For the last two years, Claudia Gadelha has been a bit of a nomad, never staying in one place for too long as she’s sought to rediscover the family-like atmosphere that permeated her decade training alongside of the best Brazilian fighters on the planet at Nova Uniao.
After leaving the renowned Rio de Janeiro-based fight team and moving to the United States, the 30-year-old contender began training with Chris Luttrell and Ray Yee in Albuquerque, New Mexico, mixing in sessions with the Jackson-Wink MMA crew on the side.
Following her September 2017 loss to current strawweight champion Jessica Andrade in Saitama, Japan, she packed up her belongings and moved to Las Vegas in order to train full-time at the UFC Performance Institute. Two fights later, she was on the move again, this time landing in New Jersey as the newest addition the collection of athletes who under Mark Henry and Ricardo Almeida in New Jersey commonly referred to as “The Iron Army.”
“I left Nova Uniao two years ago after training with those guys — (Jose) Aldo, (Renan) Barao and everybody — in Brazil for over 10 years,” began Gadelha, who returns to action this weekend at UFC 239 against Randa Markos. “When I moved to America, I was kind of lost — I didn’t have a manager, didn’t know what to do, so I went all over the place trying to find a place that feels like home.
“It was just not working for me and I saw that I needed somebody to organize my life, organize my training.”
She reached out to Ali Abdelaziz, one of the most high profile managers in the MMA space, and after agreeing to work together, Abdelaziz recommended Henry and Almeida, who coach several of his most established clients, including Frankie Edgar and Marlon Moraes.
Part of the reason Gadelha felt she needed a change was that the results she was getting were not up to her standards.
Last summer in Chicago, the Top 5 fixture earned a debated split decision win over former champ Carla Esparza at UFC 225, but then followed it up with a unanimous decision loss to Nina Ansaroff six months later.
After arriving in the UFC with an 11-0 record, winning her debut and only losing to contender-turned-champion Joanna Jedrzejczyk through her first six Octagon appearances, Gadelha found herself with a 1-2 mark over her last three fights, with plenty of people suggesting it should have been a three-fight skid.
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“I work with results,” said Gadelha. “When things are not giving me the result I want, I know something is wrong because I’m a fighter that works hard every day.
“Nobody has to tell me, ‘Hey Claudia, you have to wake up and go to the gym twice today.’ I know what I have to do. I work my ass off every day and I try to get better every day, but sometimes you don’t find the right connections. Like I said, I trained with the same team for 10 years, I left and I didn’t know what to do.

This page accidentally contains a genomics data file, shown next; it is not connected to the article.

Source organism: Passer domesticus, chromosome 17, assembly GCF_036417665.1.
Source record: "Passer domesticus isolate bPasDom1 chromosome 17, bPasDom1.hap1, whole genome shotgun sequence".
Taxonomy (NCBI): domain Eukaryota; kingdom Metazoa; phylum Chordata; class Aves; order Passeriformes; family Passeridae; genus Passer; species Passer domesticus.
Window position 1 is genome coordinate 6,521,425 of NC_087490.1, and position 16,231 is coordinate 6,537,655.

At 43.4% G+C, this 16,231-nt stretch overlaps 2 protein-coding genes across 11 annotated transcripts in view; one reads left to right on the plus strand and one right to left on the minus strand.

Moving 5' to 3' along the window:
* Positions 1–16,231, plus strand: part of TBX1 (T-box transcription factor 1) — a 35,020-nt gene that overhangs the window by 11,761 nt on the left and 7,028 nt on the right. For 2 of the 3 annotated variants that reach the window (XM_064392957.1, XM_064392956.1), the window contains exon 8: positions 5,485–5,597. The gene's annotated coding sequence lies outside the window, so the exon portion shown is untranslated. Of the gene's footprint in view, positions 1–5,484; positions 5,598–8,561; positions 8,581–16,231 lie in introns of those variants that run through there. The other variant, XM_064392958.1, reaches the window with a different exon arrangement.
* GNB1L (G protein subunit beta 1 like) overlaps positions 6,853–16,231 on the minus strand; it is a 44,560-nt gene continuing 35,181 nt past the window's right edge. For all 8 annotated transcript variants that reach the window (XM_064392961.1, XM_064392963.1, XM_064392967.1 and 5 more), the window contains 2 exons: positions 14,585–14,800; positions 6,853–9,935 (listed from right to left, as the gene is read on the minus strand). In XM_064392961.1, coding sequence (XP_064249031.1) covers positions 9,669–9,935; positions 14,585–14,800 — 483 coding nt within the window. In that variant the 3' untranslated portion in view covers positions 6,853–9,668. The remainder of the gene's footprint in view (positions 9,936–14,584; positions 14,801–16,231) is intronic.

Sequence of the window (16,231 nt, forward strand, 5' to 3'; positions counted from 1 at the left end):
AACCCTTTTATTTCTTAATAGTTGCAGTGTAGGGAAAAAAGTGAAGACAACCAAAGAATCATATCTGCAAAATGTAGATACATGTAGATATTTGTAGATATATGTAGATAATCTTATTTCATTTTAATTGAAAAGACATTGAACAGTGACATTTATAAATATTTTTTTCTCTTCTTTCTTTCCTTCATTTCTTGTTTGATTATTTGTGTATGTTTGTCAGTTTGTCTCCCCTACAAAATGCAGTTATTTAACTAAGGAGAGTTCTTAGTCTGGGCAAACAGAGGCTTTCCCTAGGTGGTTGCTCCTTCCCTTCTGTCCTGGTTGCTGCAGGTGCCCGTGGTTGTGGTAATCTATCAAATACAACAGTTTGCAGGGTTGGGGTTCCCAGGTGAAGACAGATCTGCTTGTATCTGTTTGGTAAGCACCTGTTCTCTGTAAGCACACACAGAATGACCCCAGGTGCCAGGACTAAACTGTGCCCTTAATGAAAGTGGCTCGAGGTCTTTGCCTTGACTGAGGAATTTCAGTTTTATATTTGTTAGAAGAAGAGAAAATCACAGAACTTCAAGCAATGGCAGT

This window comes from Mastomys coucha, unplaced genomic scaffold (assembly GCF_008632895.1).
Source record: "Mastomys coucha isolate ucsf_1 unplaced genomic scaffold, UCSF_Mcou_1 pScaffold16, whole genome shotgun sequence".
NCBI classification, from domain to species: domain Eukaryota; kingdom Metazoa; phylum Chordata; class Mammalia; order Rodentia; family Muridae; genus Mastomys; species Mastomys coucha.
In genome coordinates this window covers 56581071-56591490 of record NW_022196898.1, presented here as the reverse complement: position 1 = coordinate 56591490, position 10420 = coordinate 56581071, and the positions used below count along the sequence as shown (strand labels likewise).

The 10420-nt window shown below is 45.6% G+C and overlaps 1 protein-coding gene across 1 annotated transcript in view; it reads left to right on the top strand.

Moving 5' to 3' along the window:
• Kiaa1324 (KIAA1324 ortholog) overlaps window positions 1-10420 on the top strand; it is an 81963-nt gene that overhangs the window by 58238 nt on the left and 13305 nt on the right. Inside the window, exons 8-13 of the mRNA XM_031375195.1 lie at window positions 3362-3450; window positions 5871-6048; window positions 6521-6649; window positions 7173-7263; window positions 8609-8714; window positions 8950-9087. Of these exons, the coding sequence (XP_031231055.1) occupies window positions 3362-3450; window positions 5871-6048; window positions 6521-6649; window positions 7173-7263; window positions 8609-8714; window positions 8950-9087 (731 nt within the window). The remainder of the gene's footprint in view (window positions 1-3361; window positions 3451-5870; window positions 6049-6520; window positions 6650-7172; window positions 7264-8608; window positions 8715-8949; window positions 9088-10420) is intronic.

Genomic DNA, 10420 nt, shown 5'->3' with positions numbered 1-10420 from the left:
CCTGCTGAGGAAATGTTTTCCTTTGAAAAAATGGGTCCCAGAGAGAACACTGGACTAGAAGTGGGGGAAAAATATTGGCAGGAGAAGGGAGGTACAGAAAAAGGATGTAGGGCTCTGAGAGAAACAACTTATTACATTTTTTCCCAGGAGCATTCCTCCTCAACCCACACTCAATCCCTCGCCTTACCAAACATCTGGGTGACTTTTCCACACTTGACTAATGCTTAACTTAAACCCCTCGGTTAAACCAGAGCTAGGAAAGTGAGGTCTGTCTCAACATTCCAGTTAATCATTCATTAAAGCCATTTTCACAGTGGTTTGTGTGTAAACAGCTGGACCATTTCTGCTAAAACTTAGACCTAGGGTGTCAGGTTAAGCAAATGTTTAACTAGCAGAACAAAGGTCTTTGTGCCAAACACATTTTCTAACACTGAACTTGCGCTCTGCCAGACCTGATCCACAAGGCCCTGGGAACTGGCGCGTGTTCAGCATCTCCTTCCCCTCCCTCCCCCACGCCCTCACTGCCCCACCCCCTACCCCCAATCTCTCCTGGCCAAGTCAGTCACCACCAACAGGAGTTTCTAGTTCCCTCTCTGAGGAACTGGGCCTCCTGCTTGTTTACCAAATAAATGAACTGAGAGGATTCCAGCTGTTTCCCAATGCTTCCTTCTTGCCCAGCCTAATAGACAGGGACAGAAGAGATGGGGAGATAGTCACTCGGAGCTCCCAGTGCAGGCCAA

“I felt like I needed a team to feel like my family and they really want to help me, see me growing as an athlete and a person and that’s what I’ve done to change what is happening to me in the Octagon, change the negative results.”
Saturday night at T-Mobile Arena, Gadelha gets the opportunity to showcase the results of her most recent change of address in a showdown with Markos, the Iraqi-born Canadian who has been a fixture in the division since making a surprise run to the semifinals on Season 20 of The Ultimate Fighter.
“I know she’s tough; she keeps walking forward the whole time,” Gadelha said of Markos, who enters off a first-round submission win over Angela Hill in March and sports a symmetrical 5-5-1 record in 11 Octagon appearance. “She’s always looking to win and she doesn’t give up.
“She’s a tough fighter, a skilled fighter and she’s fought the top fighters in the division,” she added, “and I think it’s a great matchup for me.”
Despite her recent struggles, Gadelha doesn’t see her bout with Markos as a must-win venture or feel that there is any additional pressure on her to perform on Saturday night.
“I don’t think I have anything to prove,” she said quickly, swatting away a question about being under the gun to prove she is still a contender like an annoying fly buzzing around her head. “I’ve been fighting for over 10 years. I’m a pioneer in the sport.
“I have a good life, a good quality of life, but I fight because I love the game, I love the sport; I have nothing to prove,” she continued. “I’m just going to get out there Saturday night and show all my skills, my abilities, my speed; everything I have and everything that I haven’t been able to show lately.”
While her nomadic journey from Nova Uniao to New Mexico, Las Vegas and ultimately New Jersey and the less than stellar results that have followed have prompted some to question whether the now 30-year-old former title challenger is still the same “top of the food chain” menace she was earlier in her UFC career, Gadelha’s belief in herself has never wavered.
To her, she has always been the same fighter — the results just haven’t been there because she wasn’t in the right situation.
Now that she’s found a home, it’s time to show everyone that while her address has changed, she’s still a force to be reckoned with in the strawweight division.
“I just have to do what I do,” she said when asked how she gets the victory on Saturday night against Markos. “I’m still the same fighter when it comes to heart and mindset — I’ve just added new skills.
“I did a smart camp and now I can get in there and be the Claudia everyone is expecting.”